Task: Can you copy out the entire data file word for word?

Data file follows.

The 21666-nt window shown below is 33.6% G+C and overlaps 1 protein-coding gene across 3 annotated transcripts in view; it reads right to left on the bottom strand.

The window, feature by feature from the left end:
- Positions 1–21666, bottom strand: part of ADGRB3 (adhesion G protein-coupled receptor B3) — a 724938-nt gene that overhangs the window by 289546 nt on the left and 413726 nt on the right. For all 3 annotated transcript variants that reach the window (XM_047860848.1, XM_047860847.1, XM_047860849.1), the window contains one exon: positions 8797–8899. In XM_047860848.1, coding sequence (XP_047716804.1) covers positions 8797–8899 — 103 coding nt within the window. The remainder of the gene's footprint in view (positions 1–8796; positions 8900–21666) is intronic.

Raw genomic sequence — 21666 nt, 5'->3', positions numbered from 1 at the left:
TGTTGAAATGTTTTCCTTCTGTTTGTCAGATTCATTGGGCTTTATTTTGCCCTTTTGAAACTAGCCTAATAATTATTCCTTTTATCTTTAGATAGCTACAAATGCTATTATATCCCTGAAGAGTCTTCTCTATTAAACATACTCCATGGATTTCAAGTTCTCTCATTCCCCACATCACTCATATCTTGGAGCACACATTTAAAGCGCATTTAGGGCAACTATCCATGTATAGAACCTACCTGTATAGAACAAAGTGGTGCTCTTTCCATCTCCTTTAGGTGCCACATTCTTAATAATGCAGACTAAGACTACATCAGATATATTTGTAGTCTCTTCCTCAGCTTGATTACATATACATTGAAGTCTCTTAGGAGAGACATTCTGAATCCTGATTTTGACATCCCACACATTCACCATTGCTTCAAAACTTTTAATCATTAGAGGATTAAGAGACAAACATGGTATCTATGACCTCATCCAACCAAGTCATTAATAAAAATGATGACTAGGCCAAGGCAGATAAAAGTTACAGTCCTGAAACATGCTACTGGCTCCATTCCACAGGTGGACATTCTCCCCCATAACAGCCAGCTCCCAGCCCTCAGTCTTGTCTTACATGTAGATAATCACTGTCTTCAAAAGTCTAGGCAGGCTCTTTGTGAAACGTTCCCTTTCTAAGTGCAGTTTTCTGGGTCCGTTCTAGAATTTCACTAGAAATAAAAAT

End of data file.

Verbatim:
The 21666-nt window shown below is 33.6% G+C and overlaps 1 protein-coding gene across 3 annotated transcripts in view; it reads right to left on the bottom strand.

The window, feature by feature from the left end:
- Positions 1–21666, bottom strand: part of ADGRB3 (adhesion G protein-coupled receptor B3) — a 724938-nt gene that overhangs the window by 289546 nt on the left and 413726 nt on the right. For all 3 annotated transcript variants that reach the window (XM_047860848.1, XM_047860847.1, XM_047860849.1), the window contains one exon: positions 8797–8899. In XM_047860848.1, coding sequence (XP_047716804.1) covers positions 8797–8899 — 103 coding nt within the window. The remainder of the gene's footprint in view (positions 1–8796; positions 8900–21666) is intronic.

Raw genomic sequence — 21666 nt, 5'->3', positions numbered from 1 at the left:
TGTTGAAATGTTTTCCTTCTGTTTGTCAGATTCATTGGGCTTTATTTTGCCCTTTTGAAACTAGCCTAATAATTATTCCTTTTATCTTTAGATAGCTACAAATGCTATTATATCCCTGAAGAGTCTTCTCTATTAAACATACTCCATGGATTTCAAGTTCTCTCATTCCCCACATCACTCATATCTTGGAGCACACATTTAAAGCGCATTTAGGGCAACTATCCATGTATAGAACCTACCTGTATAGAACAAAGTGGTGCTCTTTCCATCTCCTTTAGGTGCCACATTCTTAATAATGCAGACTAAGACTACATCAGATATATTTGTAGTCTCTTCCTCAGCTTGATTACATATACATTGAAGTCTCTTAGGAGAGACATTCTGAATCCTGATTTTGACATCCCACACATTCACCATTGCTTCAAAACTTTTAATCATTAGAGGATTAAGAGACAAACATGGTATCTATGACCTCATCCAACCAAGTCATTAATAAAAATGATGACTAGGCCAAGGCAGATAAAAGTTACAGTCCTGAAACATGCTACTGGCTCCATTCCACAGGTGGACATTCTCCCCCATAACAGCCAGCTCCCAGCCCTCAGTCTTGTCTTACATGTAGATAATCACTGTCTTCAAAAGTCTAGGCAGGCTCTTTGTGAAACGTTCCCTTTCTAAGTGCAGTTTTCTGGGTCCGTTCTAGAATTTCACTAGAAATAAAAAT